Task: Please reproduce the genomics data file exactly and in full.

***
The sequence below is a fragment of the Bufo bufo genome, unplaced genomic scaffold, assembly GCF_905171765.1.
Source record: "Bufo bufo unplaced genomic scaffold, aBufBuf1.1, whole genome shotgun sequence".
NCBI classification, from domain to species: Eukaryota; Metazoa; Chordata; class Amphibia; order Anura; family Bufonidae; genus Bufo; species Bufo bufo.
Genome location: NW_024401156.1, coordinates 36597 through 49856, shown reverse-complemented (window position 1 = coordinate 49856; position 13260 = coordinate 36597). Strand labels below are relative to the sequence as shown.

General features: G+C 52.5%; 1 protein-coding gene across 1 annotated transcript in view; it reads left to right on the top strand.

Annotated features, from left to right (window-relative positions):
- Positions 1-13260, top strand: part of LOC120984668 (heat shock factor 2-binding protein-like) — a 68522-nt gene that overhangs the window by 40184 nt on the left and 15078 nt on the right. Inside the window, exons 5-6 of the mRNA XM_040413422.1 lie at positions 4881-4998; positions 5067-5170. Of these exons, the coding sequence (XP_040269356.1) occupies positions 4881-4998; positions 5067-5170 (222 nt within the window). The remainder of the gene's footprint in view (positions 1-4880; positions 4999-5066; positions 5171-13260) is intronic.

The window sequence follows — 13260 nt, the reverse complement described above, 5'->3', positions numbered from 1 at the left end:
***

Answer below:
The sequence below is a fragment of the Bufo bufo genome, unplaced genomic scaffold, assembly GCF_905171765.1.
Source record: "Bufo bufo unplaced genomic scaffold, aBufBuf1.1, whole genome shotgun sequence".
NCBI classification, from domain to species: Eukaryota; Metazoa; Chordata; class Amphibia; order Anura; family Bufonidae; genus Bufo; species Bufo bufo.
Genome location: NW_024401156.1, coordinates 36597 through 49856, shown reverse-complemented (window position 1 = coordinate 49856; position 13260 = coordinate 36597). Strand labels below are relative to the sequence as shown.

General features: G+C 52.5%; 1 protein-coding gene across 1 annotated transcript in view; it reads left to right on the top strand.

Annotated features, from left to right (window-relative positions):
- Positions 1-13260, top strand: part of LOC120984668 (heat shock factor 2-binding protein-like) — a 68522-nt gene that overhangs the window by 40184 nt on the left and 15078 nt on the right. Inside the window, exons 5-6 of the mRNA XM_040413422.1 lie at positions 4881-4998; positions 5067-5170. Of these exons, the coding sequence (XP_040269356.1) occupies positions 4881-4998; positions 5067-5170 (222 nt within the window). The remainder of the gene's footprint in view (positions 1-4880; positions 4999-5066; positions 5171-13260) is intronic.

The window sequence follows — 13260 nt, the reverse complement described above, 5'->3', positions numbered from 1 at the left end: